New Service Memo: Redesign of Laptop/Wifi Area

I do not currently work in a library so I decided to go back to my public library Contextual Inquiry for some inspiration for my new service memo. On my contextual inquiry trip I noticed a few pain points. I decided to select one of medium difficulty and imagine coming up with a solution for it. This memo is informed by my contextual inquiry trip but with a lot of hypothetical thrown in.

Laptop/Wifi Area Redesign

TO: Mary Elizabeth Tipton, Director
Sunnydale Public Library

FROM: The User Experience Team

Dear Ms. Tipton,

As you are aware, the configuration of our Laptop/Wifi Area has presented some pain points for our library members. The existing large tables work well for groups, but in practice, the majority of our daytime users are individuals with their own devices. During late afternoon (after school) and evening hours, more groups utilize the tables, but there is still wasted space. Our team has developed a proposal for redesign of the area that would improve our members’ experience of our library.

 Using the IDEO process (Moen, 2001) our UX team has investigated the space, brainstormed, tested out a small prototype of a redesign, solicited library member feedback and drawn conclusions on what we believe to be a new design that will delight our library members. With your approval, we would like to implement the final recommendations outlined in Step 5 of this memo.

Step 1: Understand and Observe

 Team members spent several days at different library times observing how the Laptop/Wifi area is actually used. Currently the space consists of several large rectangular tables that seat about 6 people, with chairs. Also in this area are computer carrels with dividers, holding 8 total dedicated desktop computers that can be used by library members. There is no soft seating in this area. There is some soft seating in the nearby stacks area.

 Daytime hour observations:

  • Almost all large tables are “filled” by one individual with his/her own device or reading a newspaper from the adjacent newspaper/magazine area
  • Dedicated library desktop computers are underutilized, rarely more than 1 or 2 in use at one time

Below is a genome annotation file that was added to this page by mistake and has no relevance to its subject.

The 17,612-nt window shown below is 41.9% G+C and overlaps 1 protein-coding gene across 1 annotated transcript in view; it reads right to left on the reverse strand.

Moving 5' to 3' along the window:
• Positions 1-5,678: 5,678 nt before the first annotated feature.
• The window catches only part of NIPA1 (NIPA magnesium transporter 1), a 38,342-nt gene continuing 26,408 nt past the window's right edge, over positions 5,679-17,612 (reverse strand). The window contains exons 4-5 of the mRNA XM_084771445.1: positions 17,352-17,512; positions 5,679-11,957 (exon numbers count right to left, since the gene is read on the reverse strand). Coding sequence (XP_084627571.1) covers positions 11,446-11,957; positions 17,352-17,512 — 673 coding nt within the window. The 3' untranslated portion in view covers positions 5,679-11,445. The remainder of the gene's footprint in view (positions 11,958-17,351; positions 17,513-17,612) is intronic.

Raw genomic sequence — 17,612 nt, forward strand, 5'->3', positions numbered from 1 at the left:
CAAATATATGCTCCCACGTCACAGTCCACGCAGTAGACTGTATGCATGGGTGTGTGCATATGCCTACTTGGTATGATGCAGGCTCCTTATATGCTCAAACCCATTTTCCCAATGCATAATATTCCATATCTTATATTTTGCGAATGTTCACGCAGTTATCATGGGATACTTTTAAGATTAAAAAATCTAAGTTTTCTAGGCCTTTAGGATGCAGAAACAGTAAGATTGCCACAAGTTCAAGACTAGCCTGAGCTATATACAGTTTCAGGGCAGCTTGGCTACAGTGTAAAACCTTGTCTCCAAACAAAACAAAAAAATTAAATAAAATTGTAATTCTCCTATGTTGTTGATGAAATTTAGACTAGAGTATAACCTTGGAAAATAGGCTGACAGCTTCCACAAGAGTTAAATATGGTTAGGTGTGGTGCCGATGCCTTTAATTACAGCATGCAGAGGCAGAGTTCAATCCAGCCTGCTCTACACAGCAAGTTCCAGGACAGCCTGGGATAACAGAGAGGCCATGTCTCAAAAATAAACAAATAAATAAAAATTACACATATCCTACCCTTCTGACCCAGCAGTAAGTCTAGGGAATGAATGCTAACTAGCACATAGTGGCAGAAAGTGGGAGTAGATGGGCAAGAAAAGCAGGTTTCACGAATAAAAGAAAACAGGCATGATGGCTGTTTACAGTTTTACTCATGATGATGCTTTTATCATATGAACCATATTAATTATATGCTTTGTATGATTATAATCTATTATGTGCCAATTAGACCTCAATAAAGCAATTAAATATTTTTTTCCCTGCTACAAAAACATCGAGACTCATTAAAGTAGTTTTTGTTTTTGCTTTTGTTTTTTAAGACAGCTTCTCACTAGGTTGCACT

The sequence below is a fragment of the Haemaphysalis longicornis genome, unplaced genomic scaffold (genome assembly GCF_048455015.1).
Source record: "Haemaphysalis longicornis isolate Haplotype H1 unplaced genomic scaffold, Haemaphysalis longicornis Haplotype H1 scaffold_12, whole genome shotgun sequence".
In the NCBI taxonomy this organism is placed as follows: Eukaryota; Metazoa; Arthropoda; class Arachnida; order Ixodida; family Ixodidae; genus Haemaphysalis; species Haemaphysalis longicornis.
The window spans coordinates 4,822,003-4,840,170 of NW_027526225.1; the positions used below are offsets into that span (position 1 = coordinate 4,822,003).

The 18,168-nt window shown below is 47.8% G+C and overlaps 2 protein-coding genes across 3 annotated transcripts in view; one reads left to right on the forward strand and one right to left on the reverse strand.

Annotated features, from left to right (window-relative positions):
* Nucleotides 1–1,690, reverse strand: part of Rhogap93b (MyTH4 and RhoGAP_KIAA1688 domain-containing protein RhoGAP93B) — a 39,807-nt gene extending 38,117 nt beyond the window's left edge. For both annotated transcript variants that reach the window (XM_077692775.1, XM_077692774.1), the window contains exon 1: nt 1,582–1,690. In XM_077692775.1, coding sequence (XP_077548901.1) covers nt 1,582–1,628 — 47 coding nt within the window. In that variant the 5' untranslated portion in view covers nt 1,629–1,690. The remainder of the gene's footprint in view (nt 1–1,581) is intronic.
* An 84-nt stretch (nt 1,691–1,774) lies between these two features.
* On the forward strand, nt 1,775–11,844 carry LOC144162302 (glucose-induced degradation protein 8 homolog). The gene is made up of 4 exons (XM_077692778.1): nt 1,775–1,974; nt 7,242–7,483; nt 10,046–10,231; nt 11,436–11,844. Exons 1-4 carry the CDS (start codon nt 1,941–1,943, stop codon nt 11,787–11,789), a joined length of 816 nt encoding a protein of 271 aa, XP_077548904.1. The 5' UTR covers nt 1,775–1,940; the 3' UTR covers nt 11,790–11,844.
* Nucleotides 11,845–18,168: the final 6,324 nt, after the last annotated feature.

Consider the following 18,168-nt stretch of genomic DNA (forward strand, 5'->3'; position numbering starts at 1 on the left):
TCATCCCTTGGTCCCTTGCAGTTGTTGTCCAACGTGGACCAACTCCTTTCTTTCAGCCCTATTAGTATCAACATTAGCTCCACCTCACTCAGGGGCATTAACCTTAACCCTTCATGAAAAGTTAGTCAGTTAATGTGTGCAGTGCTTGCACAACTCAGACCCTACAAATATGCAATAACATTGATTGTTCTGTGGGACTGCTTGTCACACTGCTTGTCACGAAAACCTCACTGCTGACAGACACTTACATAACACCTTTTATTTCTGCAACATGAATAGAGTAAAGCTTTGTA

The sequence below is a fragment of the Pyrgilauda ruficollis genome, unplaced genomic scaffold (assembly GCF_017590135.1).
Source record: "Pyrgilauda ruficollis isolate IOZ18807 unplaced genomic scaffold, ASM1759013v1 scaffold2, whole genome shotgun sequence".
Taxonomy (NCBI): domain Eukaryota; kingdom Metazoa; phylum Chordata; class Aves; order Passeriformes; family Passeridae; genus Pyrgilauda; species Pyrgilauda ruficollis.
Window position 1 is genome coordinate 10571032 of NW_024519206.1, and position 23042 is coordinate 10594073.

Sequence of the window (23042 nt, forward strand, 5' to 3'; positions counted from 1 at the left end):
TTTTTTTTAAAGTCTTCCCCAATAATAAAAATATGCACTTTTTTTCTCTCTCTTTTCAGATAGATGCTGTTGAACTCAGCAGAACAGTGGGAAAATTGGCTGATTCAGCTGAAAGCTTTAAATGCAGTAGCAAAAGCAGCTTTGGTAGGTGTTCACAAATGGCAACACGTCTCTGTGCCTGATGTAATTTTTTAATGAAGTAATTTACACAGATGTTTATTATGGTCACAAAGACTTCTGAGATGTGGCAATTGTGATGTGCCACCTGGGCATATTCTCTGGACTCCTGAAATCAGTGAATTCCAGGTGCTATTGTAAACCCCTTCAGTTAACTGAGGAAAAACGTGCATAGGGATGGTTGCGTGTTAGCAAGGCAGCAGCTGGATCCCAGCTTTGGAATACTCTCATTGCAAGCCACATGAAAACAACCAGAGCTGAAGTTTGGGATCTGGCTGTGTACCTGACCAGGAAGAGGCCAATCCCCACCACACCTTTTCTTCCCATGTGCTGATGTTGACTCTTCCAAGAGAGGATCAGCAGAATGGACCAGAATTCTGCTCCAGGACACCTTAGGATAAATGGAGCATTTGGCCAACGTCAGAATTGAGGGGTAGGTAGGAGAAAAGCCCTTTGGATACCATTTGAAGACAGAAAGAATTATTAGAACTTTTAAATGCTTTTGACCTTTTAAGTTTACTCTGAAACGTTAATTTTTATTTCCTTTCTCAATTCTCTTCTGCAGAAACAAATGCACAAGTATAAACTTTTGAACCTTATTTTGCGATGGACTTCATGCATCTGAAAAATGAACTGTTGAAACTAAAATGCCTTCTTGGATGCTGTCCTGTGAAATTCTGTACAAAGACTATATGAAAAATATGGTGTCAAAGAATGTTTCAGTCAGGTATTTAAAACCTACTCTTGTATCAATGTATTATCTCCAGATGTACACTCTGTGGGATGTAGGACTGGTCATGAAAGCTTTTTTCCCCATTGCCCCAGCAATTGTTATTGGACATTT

• Rather than “intrude” on someone who is seated at a table, new patrons will sit in the stacks or against a wall with their devices
  • Occasionally people try and use the computer carrels with their own devices; this is awkward as the computer and keyboard take up almost all the space on the carrel surface, yet they seem to prefer trying to manage this in order to have an individual space
  • Teen Space empty during most daylight hours (until schools get out)

 After school/evening/weekend observations:

  • Tables more likely to be taken up by groups working together but there are still a number of individuals who need workspace
  • Teen space in heavy use
  • Area noise level increases
  • Library desktops still underutilized though less so; about half are in use at any given time
  • Minimal newspaper/magazine reading
  • Library members less likely to sit on the floor or disperse to the stacks (where soft seating is available)

Step 2: Synthesize

 After observing and recording, the user experience team gathered to analyze our observations and understand what is going on in the Laptop/Wifi space. We wrote observations on sticky notes so that we could sort them and see patterns. The major category that struck us was the fact that space is wasted by the inflexibility of the furniture. Another observation is that people make adaptations to the space (examples of this were moving keyboards to one side of the computer carrels so that they could use their own devices, or sitting on the carpet against the wall rather than asking to share a table already occupied by another user.) Also, patterns of use are different at different times of day. Unsurprisingly the teen space sees almost no use during school hours, and heavy use once schools get out for the day.